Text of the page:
Saturday, June 11, 2016

Just say NO to Montanaspinus

So I got back home from my museum job to see a number of posts filling my Facebook and Twitter feeds about the "discovery" of Montanaspinus inexpectatus from Hell Creek Montana, a Late Cretaceous spinosaurid the same size as Spinosaurus living in the same environment as Tyrannosaurus rex. I remembered hearing about something like it while watching a number of the Saurian live streams, and initially believed it was an inside joke referring to the fact that the Saurian Devs kept getting requests to include Spinosaurus in the game, even though the species is not native to Hell Creek. These reports, which were being spread by a number of rather prominent paleoartists, were claiming it was indeed a real animal and posted it on numerous web group pages. Let's just say that this raised my eyebrows quite a bit.

Sure enough, it turns out that it was untrue. I asked some paleoartists online about what was circulating on social media, and learned that many of them were poising the whole ordeal as an experiment to see if it would be picked up by prominent members of "Awesomebro" culture and general fanboys online. From what I've gathered they did it all themselves without the knowledge of the Saurian team and claimed it was a real animal for only a couple of hours before coming clean. (They initially planned to keep it up for 2 weeks, but decided against it after being called out by paleontologists and other concerns.)

Let's just say that whether it was a few hour long prank or not, I don't think this was a good idea. Despite the paleoart being shared of the animal having hidden words such as "prank" in the folds of its skin, and people clearly showing doubt towards it from the start, I'm still seeing people in my social media feeds and numerous groups sharing the images as if they were real. Even if the descriptions now have come clean saying that Montanaspinus isn't real, I just read a study the other day stating that 70% of people on Facebook will only read a headline to a scientific study before commenting. Sad as it is, we need to be aware of this, and something like this floating around being treated like it's real by some rather prominent faces in online paleo isn't a good thing.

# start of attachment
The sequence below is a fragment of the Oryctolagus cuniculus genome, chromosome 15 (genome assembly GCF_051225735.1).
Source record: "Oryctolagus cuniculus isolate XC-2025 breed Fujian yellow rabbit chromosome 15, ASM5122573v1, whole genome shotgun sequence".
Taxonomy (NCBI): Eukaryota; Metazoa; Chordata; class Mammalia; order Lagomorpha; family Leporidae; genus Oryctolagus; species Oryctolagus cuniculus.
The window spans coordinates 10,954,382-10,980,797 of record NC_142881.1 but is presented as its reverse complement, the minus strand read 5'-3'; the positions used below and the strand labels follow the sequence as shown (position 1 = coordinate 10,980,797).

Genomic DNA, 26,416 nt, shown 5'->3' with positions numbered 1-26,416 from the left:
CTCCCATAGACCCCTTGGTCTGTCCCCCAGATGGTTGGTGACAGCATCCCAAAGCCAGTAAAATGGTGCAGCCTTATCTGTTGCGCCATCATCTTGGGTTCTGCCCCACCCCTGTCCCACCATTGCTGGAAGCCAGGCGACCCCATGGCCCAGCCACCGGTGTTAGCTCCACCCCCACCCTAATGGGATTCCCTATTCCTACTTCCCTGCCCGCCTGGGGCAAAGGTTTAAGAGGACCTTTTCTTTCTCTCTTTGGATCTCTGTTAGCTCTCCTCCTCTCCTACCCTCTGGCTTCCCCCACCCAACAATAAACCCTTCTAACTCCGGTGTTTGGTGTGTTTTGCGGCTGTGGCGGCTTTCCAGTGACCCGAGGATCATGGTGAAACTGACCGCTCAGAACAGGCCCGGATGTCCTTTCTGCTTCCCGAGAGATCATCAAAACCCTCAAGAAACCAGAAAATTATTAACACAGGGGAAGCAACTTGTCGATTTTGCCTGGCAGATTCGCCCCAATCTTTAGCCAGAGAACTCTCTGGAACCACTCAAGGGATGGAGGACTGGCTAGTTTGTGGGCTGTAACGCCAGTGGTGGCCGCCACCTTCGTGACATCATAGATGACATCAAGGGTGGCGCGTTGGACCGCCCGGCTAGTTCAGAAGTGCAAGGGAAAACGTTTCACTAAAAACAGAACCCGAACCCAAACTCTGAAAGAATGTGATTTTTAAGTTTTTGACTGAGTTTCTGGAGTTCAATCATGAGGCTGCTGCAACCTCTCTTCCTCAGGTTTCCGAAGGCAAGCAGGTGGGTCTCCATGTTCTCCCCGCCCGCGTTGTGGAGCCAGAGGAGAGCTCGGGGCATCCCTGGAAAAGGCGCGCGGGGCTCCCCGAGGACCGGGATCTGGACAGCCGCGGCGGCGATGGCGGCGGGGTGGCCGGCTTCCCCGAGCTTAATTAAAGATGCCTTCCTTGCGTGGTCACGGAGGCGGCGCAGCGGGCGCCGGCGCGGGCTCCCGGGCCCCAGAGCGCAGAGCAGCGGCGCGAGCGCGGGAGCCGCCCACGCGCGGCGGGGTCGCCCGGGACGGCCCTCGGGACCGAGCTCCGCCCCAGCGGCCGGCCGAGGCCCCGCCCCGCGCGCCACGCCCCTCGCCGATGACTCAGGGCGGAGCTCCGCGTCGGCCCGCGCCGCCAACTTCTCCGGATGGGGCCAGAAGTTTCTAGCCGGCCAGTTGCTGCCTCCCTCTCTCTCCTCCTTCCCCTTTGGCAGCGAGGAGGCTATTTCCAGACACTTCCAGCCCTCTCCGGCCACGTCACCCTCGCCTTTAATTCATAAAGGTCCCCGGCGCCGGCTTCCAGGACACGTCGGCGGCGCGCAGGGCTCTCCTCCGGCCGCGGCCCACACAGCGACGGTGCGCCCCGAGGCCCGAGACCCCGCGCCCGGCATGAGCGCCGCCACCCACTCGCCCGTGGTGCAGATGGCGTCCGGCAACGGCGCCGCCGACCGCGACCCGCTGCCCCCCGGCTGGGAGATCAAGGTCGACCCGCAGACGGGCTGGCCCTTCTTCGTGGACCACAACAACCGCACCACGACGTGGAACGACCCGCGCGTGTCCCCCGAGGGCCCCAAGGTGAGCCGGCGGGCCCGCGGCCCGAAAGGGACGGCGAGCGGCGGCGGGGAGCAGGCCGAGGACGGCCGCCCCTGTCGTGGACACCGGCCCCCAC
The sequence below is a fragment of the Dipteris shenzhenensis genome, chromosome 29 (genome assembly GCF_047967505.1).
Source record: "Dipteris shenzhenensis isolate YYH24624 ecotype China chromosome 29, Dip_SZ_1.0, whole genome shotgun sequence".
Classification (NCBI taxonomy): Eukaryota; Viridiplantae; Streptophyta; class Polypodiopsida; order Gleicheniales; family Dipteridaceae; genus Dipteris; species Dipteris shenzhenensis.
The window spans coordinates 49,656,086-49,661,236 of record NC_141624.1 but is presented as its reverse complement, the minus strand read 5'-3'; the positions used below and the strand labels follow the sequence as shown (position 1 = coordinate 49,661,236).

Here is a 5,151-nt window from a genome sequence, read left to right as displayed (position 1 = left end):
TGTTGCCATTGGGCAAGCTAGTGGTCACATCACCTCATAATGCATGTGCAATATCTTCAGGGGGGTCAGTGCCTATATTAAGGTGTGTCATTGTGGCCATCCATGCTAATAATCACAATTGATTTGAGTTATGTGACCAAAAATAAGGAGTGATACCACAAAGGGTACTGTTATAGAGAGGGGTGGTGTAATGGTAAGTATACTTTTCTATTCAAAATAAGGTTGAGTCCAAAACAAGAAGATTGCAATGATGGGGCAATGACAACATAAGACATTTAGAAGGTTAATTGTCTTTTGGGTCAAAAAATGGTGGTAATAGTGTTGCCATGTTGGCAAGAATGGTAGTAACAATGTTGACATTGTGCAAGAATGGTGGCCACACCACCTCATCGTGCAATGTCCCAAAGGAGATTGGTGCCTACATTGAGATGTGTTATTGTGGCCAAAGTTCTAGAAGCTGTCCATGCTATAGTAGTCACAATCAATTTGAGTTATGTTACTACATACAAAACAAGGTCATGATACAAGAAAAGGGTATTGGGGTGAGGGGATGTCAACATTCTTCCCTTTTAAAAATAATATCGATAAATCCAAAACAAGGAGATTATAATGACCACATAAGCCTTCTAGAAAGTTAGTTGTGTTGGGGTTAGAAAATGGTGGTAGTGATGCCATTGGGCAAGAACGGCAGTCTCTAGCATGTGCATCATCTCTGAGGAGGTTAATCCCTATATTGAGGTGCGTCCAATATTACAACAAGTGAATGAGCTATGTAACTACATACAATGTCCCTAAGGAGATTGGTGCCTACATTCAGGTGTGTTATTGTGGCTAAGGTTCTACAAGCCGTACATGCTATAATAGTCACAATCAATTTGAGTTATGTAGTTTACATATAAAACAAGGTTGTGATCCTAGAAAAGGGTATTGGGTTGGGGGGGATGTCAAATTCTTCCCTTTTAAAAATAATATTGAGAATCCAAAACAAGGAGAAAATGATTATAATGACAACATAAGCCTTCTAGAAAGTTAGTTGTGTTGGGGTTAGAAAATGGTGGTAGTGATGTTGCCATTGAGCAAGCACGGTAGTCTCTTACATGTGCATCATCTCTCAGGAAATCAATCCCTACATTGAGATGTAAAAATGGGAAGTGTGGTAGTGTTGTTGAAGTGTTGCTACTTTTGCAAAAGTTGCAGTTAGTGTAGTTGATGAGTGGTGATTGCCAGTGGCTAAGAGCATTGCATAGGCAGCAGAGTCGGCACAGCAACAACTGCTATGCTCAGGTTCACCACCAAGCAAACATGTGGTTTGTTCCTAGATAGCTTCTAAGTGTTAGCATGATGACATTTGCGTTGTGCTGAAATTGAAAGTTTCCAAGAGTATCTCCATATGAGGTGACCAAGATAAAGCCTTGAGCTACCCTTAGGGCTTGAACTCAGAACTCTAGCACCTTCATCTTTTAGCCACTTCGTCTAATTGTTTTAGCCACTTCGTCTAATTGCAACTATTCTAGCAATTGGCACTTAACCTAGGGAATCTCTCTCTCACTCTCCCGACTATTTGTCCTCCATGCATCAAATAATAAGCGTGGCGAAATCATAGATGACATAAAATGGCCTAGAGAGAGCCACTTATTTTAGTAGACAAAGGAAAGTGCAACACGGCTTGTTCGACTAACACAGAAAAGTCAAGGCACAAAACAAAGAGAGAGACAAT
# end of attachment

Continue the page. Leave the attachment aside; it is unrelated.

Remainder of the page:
I know it was just a joke, and if it came out on April Fools or something then I'd be much more ok with it. But seeing as this was primarily created to be misleading, and primarily aimed at fanboys and awesomebros, this worries me. I like to poke fun at fanboy and awesomebro culture as much as the next guy, and MANY awesomebro tropes completely irk me to no end, but that doesn't mean I want to make fun of the fanboys themselves or make them believe things that are untrue just for the fun of it (even though they believe many things that are untrue to begin with). I'd much rather want to use my time and effort to try and prevent misleading information to spread. Imagine if this completely false story got picked up by some blogger and spread like wildfire across social media. Us passionate about these sorts of things would have a serious mess to clean up.
Even if some fanboys might be trolls, douche bags, or general excrement-heads doesn't mean all of them are. People seem to forget that we ourselves often started out as the quote-on-quote "fanboys" that we so often joke about. Indeed in some ways fanboys are some of the biggest voices and majorities in paleo, whether we like it or not, and they shouldn't have to be our enemy. Rather than working against these kinds of people, we should be working hard to better educate them and teach them why the real science is important and just as interesting, not making fun of them for not knowing nearly as much as others might.

For more general thoughts on the whole awesomebro trend in paleo, I recommend you check out Scott Potter's recent Editorial of Thagomizers.
As for Montanaspinus, it seems like it caused no serious harm this time, and hopefully nothing misleading like it will surface ever again.

Great to be back! Looking like I'll be doing more posts with classes being over. Feel free to leave suggestions in the comments for future, more cheerful blog posts.

Until next time, stay sharp!

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